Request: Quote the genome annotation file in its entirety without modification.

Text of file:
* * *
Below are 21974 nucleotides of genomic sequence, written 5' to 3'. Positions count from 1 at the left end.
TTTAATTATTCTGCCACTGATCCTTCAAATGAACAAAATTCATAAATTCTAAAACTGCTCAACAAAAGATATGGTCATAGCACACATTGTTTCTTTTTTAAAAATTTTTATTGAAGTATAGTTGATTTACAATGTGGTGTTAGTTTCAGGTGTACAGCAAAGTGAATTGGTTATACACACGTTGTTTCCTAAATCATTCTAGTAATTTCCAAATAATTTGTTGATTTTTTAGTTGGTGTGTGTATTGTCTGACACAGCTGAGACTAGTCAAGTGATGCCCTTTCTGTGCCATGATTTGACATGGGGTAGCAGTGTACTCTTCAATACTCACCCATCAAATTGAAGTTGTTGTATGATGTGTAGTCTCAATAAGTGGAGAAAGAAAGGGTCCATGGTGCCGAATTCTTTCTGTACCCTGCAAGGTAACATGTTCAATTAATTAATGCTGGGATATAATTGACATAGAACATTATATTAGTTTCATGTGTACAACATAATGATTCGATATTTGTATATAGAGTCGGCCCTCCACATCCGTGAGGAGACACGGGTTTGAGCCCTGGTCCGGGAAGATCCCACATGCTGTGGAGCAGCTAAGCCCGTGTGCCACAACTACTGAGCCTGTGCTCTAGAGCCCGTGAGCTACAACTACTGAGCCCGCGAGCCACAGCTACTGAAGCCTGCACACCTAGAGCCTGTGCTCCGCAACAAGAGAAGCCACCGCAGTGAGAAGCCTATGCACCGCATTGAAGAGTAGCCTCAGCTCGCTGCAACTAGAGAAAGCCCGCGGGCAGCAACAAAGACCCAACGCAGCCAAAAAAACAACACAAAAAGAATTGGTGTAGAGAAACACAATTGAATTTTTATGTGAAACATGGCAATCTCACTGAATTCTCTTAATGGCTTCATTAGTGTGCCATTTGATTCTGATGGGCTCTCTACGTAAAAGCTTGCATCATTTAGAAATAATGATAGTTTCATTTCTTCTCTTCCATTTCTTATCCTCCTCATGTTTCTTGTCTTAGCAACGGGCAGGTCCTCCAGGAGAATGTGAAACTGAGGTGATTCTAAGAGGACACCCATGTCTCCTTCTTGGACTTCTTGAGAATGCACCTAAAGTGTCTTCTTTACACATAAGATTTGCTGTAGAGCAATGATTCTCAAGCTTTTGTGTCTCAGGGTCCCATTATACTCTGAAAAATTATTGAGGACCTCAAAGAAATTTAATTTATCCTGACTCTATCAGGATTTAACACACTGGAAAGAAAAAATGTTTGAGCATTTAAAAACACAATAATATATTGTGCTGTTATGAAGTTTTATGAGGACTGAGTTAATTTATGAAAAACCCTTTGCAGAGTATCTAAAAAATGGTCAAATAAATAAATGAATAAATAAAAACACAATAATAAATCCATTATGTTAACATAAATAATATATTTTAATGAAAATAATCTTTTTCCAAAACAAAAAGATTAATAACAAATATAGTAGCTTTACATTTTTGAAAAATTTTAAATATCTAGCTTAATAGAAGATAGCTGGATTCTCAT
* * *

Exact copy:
Below are 21974 nucleotides of genomic sequence, written 5' to 3'. Positions count from 1 at the left end.
TTTAATTATTCTGCCACTGATCCTTCAAATGAACAAAATTCATAAATTCTAAAACTGCTCAACAAAAGATATGGTCATAGCACACATTGTTTCTTTTTTAAAAATTTTTATTGAAGTATAGTTGATTTACAATGTGGTGTTAGTTTCAGGTGTACAGCAAAGTGAATTGGTTATACACACGTTGTTTCCTAAATCATTCTAGTAATTTCCAAATAATTTGTTGATTTTTTAGTTGGTGTGTGTATTGTCTGACACAGCTGAGACTAGTCAAGTGATGCCCTTTCTGTGCCATGATTTGACATGGGGTAGCAGTGTACTCTTCAATACTCACCCATCAAATTGAAGTTGTTGTATGATGTGTAGTCTCAATAAGTGGAGAAAGAAAGGGTCCATGGTGCCGAATTCTTTCTGTACCCTGCAAGGTAACATGTTCAATTAATTAATGCTGGGATATAATTGACATAGAACATTATATTAGTTTCATGTGTACAACATAATGATTCGATATTTGTATATAGAGTCGGCCCTCCACATCCGTGAGGAGACACGGGTTTGAGCCCTGGTCCGGGAAGATCCCACATGCTGTGGAGCAGCTAAGCCCGTGTGCCACAACTACTGAGCCTGTGCTCTAGAGCCCGTGAGCTACAACTACTGAGCCCGCGAGCCACAGCTACTGAAGCCTGCACACCTAGAGCCTGTGCTCCGCAACAAGAGAAGCCACCGCAGTGAGAAGCCTATGCACCGCATTGAAGAGTAGCCTCAGCTCGCTGCAACTAGAGAAAGCCCGCGGGCAGCAACAAAGACCCAACGCAGCCAAAAAAACAACACAAAAAGAATTGGTGTAGAGAAACACAATTGAATTTTTATGTGAAACATGGCAATCTCACTGAATTCTCTTAATGGCTTCATTAGTGTGCCATTTGATTCTGATGGGCTCTCTACGTAAAAGCTTGCATCATTTAGAAATAATGATAGTTTCATTTCTTCTCTTCCATTTCTTATCCTCCTCATGTTTCTTGTCTTAGCAACGGGCAGGTCCTCCAGGAGAATGTGAAACTGAGGTGATTCTAAGAGGACACCCATGTCTCCTTCTTGGACTTCTTGAGAATGCACCTAAAGTGTCTTCTTTACACATAAGATTTGCTGTAGAGCAATGATTCTCAAGCTTTTGTGTCTCAGGGTCCCATTATACTCTGAAAAATTATTGAGGACCTCAAAGAAATTTAATTTATCCTGACTCTATCAGGATTTAACACACTGGAAAGAAAAAATGTTTGAGCATTTAAAAACACAATAATATATTGTGCTGTTATGAAGTTTTATGAGGACTGAGTTAATTTATGAAAAACCCTTTGCAGAGTATCTAAAAAATGGTCAAATAAATAAATGAATAAATAAAAACACAATAATAAATCCATTATGTTAACATAAATAATATATTTTAATGAAAATAATCTTTTTCCAAAACAAAAAGATTAATAACAAATATAGTAGCTTTACATTTTTGAAAAATTTTAAATATCTAGCTTAATAGAAGATAGCTGGATTCTCAT